Knowledge tracing (KT) aims to assess individuals' evolving knowledge states according to their learning interactions with different exercises in online learning systems (OIS), which is critical in supporting decision-making for subsequent intelligent services, such as personalized learning source recommendation. Existing researchers have broadly studied KT and developed many effective methods. However, most of them assume that students' historical interactions are uniformly distributed in a continuous sequence, ignoring the fact that actual interaction sequences are organized based on a series of quizzes with clear boundaries, where interactions within a quiz are consecutively completed, but interactions across different quizzes are discrete and may be spaced over days. In this paper, we present the Quiz-based Knowledge Tracing (QKT) model to monitor students' knowledge states according to their quiz-based learning interactions. Specifically, as students' interactions within a quiz are continuous and have the same or similar knowledge concepts, we design the adjacent gate followed by a global average pooling layer to capture the intra-quiz short-term knowledge influence. Then, as various quizzes tend to focus on different knowledge concepts, we respectively measure the inter-quiz knowledge substitution by the gated recurrent unit and the inter-quiz knowledge complementarity by the self-attentive encoder with a novel recency-aware attention mechanism. Finally, we integrate the inter-quiz long-term knowledge substitution and complementarity across different quizzes to output students' evolving knowledge states. Extensive experimental results on three public real-world datasets demonstrate that QKT achieves state-of-the-art performance compared to existing methods. Further analyses confirm that QKT is promising in designing more effective quizzes.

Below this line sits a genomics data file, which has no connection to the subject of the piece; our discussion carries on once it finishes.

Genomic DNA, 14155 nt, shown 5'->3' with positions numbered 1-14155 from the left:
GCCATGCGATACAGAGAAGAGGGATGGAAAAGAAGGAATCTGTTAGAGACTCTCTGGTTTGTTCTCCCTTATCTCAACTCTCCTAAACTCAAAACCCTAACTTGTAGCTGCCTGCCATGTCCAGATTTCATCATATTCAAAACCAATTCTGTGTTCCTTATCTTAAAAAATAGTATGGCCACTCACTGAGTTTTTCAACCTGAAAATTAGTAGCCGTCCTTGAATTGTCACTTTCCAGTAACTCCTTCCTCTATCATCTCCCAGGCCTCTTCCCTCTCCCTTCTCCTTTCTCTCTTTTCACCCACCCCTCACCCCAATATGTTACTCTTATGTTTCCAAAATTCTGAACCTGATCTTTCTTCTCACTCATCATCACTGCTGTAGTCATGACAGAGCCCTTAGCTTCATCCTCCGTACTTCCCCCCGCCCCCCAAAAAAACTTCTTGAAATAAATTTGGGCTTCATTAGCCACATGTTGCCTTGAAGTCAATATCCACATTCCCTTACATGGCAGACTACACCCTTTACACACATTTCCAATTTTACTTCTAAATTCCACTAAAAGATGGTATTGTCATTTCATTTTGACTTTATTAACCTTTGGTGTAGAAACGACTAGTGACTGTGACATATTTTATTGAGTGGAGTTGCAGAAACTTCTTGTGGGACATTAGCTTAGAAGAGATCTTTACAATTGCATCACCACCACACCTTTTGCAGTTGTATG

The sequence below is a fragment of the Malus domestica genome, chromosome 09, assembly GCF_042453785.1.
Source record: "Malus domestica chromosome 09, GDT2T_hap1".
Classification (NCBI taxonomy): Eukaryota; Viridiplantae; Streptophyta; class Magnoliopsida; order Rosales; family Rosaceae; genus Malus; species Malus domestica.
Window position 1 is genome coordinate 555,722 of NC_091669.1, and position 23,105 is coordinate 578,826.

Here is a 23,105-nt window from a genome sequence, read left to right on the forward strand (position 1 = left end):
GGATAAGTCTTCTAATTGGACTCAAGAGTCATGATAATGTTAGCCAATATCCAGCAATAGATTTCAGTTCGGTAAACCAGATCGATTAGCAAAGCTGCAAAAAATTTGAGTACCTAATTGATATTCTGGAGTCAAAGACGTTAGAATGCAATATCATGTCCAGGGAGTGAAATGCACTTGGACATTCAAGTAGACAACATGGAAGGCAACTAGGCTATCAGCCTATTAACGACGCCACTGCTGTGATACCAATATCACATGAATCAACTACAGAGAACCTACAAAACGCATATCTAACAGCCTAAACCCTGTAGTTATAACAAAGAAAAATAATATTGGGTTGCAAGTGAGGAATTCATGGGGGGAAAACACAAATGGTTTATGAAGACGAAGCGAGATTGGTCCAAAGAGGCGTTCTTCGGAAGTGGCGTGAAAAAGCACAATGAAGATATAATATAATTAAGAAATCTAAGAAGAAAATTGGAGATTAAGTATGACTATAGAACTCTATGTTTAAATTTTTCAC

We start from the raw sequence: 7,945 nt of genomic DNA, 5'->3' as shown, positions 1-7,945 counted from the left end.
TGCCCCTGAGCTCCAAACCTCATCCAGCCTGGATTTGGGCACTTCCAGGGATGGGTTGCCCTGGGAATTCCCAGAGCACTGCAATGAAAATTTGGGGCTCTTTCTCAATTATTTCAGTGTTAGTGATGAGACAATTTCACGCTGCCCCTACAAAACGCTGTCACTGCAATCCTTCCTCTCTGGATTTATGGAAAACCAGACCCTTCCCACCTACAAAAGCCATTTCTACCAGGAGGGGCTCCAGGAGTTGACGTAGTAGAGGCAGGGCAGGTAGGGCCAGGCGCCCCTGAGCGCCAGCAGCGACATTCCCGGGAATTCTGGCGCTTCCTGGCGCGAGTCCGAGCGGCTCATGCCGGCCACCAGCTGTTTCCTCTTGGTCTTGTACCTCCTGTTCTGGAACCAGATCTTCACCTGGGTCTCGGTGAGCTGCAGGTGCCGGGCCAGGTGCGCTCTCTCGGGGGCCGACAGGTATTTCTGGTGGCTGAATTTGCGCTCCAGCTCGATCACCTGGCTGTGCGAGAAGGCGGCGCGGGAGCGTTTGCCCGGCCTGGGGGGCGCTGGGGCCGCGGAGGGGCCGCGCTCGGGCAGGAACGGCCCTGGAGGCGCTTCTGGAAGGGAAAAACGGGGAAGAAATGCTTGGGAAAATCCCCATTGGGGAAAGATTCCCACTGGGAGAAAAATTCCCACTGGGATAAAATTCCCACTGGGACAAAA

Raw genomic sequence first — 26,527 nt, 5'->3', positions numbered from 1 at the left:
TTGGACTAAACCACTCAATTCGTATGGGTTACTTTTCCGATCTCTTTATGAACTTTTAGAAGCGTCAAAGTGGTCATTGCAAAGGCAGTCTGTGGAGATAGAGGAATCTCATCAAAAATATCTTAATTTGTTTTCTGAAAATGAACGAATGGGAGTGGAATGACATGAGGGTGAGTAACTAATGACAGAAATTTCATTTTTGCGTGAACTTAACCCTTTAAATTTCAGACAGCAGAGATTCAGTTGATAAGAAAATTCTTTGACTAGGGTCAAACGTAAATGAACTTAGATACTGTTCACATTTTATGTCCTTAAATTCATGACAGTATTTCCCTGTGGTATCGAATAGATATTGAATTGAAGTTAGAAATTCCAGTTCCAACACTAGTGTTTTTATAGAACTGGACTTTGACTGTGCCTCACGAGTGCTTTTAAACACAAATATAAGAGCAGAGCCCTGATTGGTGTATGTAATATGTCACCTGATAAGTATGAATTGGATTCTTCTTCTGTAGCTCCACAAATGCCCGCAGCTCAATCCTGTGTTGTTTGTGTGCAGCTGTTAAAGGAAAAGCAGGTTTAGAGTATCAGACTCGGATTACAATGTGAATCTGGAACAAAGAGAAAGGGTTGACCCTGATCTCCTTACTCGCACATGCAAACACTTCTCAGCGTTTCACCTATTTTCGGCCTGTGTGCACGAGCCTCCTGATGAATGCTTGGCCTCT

Mathematical reasoning is one of the crucial abilities of general artificial intelligence, which requires machines to master mathematical logic and knowledge from solving problems. However, existing approaches are not transparent (thus not interpretable) in terms of what knowledge has been learned and applied in the reasoning process. In this paper, we propose a general Learning by Applying (LeAp) framework to enhance existing models (backbones) in a principled way by explicit knowledge learning. In LeAp, we perform knowledge learning in a novel problem-knowledge-expression paradigm, with a Knowledge Encoder to acquire knowledge from problem data and a Knowledge Decoder to apply knowledge for expression reasoning. The learned mathematical knowledge, including word-word relations and word-operator relations, forms an explicit knowledge graph, which bridges the knowledge "learning" and "applying" organically. Moreover, for problem solving, we design a semantics-enhanced module and a reasoning-enhanced module that apply knowledge to improve the problem comprehension and symbol reasoning abilities of any backbone, respectively. We theoretically prove the superiority of LeAp's autonomous learning mechanism. Experiments on three real-world datasets show that LeAp improves all backbones' performances, learns accurate knowledge, and achieves a more interpretable reasoning process.